BART Board Delays Vote On Cellphone Policy
OAKLAND (KCBS)— The Bay Area Rapid Transit Board of Directors has postponed a vote on a new cell phone policy. Board members were supposed to vote Thursday, but said they want that policy to be “crystal clear” before it is adopted.
On August 11th, BART decided to shut down cell phone service at downtown San Francisco stations, when they got word activists were planning on organizing an interruption of BART service. They were protesting the shooting death of a 45-year-old man, Charles Hill, by BART police.
The cellphone service interruption triggered a series of new protests against the decision and BART management.
KCBS’ Margie Shafer Reports:
According to witnesses, Hill appeared to be drunk and stumbling, just before being shot and BART police maintain that he lunged at an officer and was armed with a bottle and at least a knife.
BART’s General Manager Grace Crunican, who was hired after the shooting incident, said the August 11th event “would not trigger the restriction of cellphones in the future”.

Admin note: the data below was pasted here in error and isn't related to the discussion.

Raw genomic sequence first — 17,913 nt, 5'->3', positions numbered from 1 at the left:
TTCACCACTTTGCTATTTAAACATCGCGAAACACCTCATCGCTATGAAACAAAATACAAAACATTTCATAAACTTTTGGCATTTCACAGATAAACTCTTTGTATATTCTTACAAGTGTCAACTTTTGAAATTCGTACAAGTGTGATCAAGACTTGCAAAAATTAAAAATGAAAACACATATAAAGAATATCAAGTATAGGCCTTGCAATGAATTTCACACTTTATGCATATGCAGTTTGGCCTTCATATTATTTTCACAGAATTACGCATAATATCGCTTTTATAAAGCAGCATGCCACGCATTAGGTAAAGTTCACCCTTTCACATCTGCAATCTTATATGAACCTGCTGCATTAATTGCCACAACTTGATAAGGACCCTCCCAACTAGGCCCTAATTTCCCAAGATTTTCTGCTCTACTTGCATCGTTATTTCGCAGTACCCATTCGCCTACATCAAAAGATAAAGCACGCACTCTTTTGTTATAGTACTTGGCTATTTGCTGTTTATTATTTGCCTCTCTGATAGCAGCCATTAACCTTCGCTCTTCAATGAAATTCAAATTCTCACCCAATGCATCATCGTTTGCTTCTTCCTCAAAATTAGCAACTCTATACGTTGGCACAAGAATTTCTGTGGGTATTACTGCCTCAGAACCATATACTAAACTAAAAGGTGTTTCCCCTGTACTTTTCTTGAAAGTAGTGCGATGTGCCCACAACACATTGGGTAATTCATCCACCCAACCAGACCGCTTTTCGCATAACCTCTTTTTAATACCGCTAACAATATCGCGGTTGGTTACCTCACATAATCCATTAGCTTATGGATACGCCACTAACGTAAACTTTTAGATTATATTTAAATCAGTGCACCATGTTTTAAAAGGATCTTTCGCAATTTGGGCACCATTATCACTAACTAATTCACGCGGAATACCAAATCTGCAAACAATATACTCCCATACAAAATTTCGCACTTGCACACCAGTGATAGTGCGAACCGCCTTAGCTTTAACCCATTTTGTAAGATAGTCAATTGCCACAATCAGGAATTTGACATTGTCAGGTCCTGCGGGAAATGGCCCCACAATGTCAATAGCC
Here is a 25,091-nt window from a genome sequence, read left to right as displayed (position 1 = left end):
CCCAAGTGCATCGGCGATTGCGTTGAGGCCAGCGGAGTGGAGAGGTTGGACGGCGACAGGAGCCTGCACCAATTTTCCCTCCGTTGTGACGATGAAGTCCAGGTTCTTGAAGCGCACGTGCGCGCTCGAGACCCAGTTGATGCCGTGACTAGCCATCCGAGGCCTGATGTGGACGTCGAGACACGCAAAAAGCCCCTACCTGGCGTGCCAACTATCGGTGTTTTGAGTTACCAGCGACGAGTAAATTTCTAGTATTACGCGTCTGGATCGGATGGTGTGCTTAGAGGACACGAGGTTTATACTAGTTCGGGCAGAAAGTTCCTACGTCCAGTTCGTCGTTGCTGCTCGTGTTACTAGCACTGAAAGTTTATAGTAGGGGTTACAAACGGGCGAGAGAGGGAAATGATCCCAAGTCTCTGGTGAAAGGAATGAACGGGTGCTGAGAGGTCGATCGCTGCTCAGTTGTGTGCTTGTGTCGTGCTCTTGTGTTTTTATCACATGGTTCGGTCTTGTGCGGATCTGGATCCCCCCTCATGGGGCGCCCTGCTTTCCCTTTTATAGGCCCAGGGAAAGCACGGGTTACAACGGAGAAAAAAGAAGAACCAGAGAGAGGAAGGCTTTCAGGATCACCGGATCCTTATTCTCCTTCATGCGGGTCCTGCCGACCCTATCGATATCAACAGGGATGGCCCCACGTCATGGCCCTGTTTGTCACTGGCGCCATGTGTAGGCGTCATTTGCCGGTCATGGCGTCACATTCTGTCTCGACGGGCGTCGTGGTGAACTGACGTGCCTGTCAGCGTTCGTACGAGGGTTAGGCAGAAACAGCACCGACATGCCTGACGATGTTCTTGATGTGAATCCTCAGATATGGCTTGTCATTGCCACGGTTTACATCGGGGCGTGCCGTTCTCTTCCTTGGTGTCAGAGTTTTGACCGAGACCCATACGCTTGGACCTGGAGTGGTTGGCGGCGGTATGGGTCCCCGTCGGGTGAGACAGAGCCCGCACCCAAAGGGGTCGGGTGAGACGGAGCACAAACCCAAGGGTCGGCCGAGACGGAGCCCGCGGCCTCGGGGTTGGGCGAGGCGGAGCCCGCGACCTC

BART board member Lynette Sweet said the policy needs to be “air tight” and that no room for ambiguity should be left.
Part of the debate lies within who at BART should make the call to terminate cellphone service.
A lawyer at the American Civil Liberties Union said the board was continuing to move in a positive direction.
A revised policy could be voted on as early as mid November.
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